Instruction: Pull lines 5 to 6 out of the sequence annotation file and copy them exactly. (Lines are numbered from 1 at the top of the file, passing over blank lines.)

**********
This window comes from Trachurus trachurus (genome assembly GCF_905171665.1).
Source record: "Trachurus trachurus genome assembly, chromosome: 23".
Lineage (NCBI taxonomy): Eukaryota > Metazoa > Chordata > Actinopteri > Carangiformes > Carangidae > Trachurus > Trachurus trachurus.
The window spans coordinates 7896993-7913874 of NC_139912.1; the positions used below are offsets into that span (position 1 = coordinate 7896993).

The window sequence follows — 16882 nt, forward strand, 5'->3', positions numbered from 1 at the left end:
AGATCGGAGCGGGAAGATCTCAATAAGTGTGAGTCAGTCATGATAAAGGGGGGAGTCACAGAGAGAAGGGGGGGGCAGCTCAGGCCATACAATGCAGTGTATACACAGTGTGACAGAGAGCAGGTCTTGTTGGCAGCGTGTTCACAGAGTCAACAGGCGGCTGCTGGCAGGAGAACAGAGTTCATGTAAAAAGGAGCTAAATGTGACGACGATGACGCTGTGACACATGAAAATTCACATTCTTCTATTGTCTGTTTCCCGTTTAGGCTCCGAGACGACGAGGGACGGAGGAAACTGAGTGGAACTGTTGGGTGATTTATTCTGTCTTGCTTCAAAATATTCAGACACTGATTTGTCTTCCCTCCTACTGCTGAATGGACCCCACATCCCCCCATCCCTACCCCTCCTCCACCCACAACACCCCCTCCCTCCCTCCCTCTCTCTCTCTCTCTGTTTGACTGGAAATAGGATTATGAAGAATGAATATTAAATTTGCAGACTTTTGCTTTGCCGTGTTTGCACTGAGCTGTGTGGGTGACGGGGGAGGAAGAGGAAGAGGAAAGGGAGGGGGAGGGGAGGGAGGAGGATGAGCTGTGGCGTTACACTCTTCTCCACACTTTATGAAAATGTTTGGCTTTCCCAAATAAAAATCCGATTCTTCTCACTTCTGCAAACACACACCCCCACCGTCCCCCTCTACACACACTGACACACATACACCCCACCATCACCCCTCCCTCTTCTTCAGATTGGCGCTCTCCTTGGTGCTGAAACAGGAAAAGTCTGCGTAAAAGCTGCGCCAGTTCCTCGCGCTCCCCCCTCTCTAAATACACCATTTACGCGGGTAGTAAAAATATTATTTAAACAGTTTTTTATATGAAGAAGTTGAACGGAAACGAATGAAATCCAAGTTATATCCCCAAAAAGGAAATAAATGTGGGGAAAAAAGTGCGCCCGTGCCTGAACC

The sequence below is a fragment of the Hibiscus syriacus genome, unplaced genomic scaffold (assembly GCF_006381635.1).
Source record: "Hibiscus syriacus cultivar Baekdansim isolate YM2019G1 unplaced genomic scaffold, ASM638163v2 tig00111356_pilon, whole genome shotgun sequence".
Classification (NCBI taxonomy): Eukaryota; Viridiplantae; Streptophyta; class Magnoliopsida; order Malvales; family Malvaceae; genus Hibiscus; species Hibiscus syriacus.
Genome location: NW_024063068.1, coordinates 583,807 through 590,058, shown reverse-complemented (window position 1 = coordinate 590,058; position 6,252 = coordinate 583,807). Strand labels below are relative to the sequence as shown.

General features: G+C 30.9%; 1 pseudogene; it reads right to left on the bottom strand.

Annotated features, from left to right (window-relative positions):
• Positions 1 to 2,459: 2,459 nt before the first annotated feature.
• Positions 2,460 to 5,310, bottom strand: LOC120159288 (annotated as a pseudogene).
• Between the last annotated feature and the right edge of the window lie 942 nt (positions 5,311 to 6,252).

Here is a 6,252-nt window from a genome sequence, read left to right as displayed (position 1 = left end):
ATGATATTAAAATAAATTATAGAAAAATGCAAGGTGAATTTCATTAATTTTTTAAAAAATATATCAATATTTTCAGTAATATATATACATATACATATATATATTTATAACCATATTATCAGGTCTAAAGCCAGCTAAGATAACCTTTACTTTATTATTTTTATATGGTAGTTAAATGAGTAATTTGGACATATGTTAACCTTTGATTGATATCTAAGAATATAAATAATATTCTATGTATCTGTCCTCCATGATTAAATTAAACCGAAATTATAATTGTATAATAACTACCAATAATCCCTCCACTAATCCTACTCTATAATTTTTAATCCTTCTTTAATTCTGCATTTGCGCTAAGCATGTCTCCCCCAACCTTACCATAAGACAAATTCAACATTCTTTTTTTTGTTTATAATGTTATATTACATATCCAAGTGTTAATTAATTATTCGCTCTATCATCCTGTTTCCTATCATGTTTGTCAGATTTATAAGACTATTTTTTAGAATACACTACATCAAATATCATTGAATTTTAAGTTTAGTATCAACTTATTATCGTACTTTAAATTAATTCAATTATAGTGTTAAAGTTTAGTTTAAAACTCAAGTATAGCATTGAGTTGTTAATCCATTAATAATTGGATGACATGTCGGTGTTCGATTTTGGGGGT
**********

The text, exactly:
The window sequence follows — 16882 nt, forward strand, 5'->3', positions numbered from 1 at the left end:
AGATCGGAGCGGGAAGATCTCAATAAGTGTGAGTCAGTCATGATAAAGGGGGGAGTCACAGAGAGAAGGGGGGGGCAGCTCAGGCCATACAATGCAGTGTATACACAGTGTGACAGAGAGCAGGTCTTGTTGGCAGCGTGTTCACAGAGTCAACAGGCGGCTGCTGGCAGGAGAACAGAGTTCATGTAAAAAGGAGCTAAATGTGACGACGATGACGCTGTGACACATGAAAATTCACATTCTTCTATTGTCTGTTTCCCGTTTAGGCTCCGAGACGACGAGGGACGGAGGAAACTGAGTGGAACTGTTGGGTGATTTATTCTGTCTTGCTTCAAAATATTCAGACACTGATTTGTCTTCCCTCCTACTGCTGAATGGACCCCACATCCCCCCATCCCTACCCCTCCTCCACCCACAACACCCCCTCCCTCCCTCCCTCTCTCTCTCTCTCTGTTTGACTGGAAATAGGATTATGAAGAATGAATATTAAATTTGCAGACTTTTGCTTTGCCGTGTTTGCACTGAGCTGTGTGGGTGACGGGGGAGGAAGAGGAAGAGGAAAGGGAGGGGGAGGGGAGGGAGGAGGATGAGCTGTGGCGTTACACTCTTCTCCACACTTTATGAAAATGTTTGGCTTTCCCAAATAAAAATCCGATTCTTCTCACTTCTGCAAACACACACCCCCACCGTCCCCCTCTACACACACTGACACACATACACCCCACCATCACCCCTCCCTCTTCTTCAGATTGGCGCTCTCCTTGGTGCTGAAACAGGAAAAGTCTGCGTAAAAGCTGCGCCAGTTCCTCGCGCTCCCCCCTCTCTAAATACACCATTTACGCGGGTAGTAAAAATATTATTTAAACAGTTTTTTATATGAAGAAGTTGAACGGAAACGAATGAAATCCAAGTTATATCCCCAAAAAGGAAATAAATGTGGGGAAAAAAGTGCGCCCGTGCCTGAACC